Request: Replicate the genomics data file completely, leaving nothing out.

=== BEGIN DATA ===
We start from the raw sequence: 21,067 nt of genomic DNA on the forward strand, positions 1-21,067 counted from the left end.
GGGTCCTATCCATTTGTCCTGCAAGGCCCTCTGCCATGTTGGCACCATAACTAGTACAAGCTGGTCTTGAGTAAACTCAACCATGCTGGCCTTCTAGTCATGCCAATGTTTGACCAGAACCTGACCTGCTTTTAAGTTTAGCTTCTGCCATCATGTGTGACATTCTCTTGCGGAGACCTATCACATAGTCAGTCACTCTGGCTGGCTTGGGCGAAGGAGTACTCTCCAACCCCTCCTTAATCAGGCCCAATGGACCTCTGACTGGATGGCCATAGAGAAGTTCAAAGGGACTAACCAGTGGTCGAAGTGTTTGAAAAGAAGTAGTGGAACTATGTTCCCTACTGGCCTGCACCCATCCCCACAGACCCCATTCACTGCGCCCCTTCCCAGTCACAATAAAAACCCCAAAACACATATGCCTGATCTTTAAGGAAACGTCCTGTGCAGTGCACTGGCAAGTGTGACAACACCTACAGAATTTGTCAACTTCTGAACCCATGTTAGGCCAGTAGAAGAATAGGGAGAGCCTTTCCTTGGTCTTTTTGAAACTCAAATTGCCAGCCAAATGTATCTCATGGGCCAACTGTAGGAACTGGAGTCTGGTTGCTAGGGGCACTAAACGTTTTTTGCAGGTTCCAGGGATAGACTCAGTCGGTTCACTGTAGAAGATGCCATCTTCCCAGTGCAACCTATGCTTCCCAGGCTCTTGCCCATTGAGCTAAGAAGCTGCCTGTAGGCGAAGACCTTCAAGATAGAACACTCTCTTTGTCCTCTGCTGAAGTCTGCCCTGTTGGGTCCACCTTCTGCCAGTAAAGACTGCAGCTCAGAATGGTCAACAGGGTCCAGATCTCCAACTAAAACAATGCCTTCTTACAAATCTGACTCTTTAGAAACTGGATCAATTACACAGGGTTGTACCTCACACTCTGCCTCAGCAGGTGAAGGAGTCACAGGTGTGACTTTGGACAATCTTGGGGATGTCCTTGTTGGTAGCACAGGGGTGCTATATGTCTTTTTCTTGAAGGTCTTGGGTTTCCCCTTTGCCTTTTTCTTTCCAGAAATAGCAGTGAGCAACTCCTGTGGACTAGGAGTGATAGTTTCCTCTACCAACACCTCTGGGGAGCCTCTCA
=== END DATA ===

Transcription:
We start from the raw sequence: 21,067 nt of genomic DNA on the forward strand, positions 1-21,067 counted from the left end.
GGGTCCTATCCATTTGTCCTGCAAGGCCCTCTGCCATGTTGGCACCATAACTAGTACAAGCTGGTCTTGAGTAAACTCAACCATGCTGGCCTTCTAGTCATGCCAATGTTTGACCAGAACCTGACCTGCTTTTAAGTTTAGCTTCTGCCATCATGTGTGACATTCTCTTGCGGAGACCTATCACATAGTCAGTCACTCTGGCTGGCTTGGGCGAAGGAGTACTCTCCAACCCCTCCTTAATCAGGCCCAATGGACCTCTGACTGGATGGCCATAGAGAAGTTCAAAGGGACTAACCAGTGGTCGAAGTGTTTGAAAAGAAGTAGTGGAACTATGTTCCCTACTGGCCTGCACCCATCCCCACAGACCCCATTCACTGCGCCCCTTCCCAGTCACAATAAAAACCCCAAAACACATATGCCTGATCTTTAAGGAAACGTCCTGTGCAGTGCACTGGCAAGTGTGACAACACCTACAGAATTTGTCAACTTCTGAACCCATGTTAGGCCAGTAGAAGAATAGGGAGAGCCTTTCCTTGGTCTTTTTGAAACTCAAATTGCCAGCCAAATGTATCTCATGGGCCAACTGTAGGAACTGGAGTCTGGTTGCTAGGGGCACTAAACGTTTTTTGCAGGTTCCAGGGATAGACTCAGTCGGTTCACTGTAGAAGATGCCATCTTCCCAGTGCAACCTATGCTTCCCAGGCTCTTGCCCATTGAGCTAAGAAGCTGCCTGTAGGCGAAGACCTTCAAGATAGAACACTCTCTTTGTCCTCTGCTGAAGTCTGCCCTGTTGGGTCCACCTTCTGCCAGTAAAGACTGCAGCTCAGAATGGTCAACAGGGTCCAGATCTCCAACTAAAACAATGCCTTCTTACAAATCTGACTCTTTAGAAACTGGATCAATTACACAGGGTTGTACCTCACACTCTGCCTCAGCAGGTGAAGGAGTCACAGGTGTGACTTTGGACAATCTTGGGGATGTCCTTGTTGGTAGCACAGGGGTGCTATATGTCTTTTTCTTGAAGGTCTTGGGTTTCCCCTTTGCCTTTTTCTTTCCAGAAATAGCAGTGAGCAACTCCTGTGGACTAGGAGTGATAGTTTCCTCTACCAACACCTCTGGGGAGCCTCTCA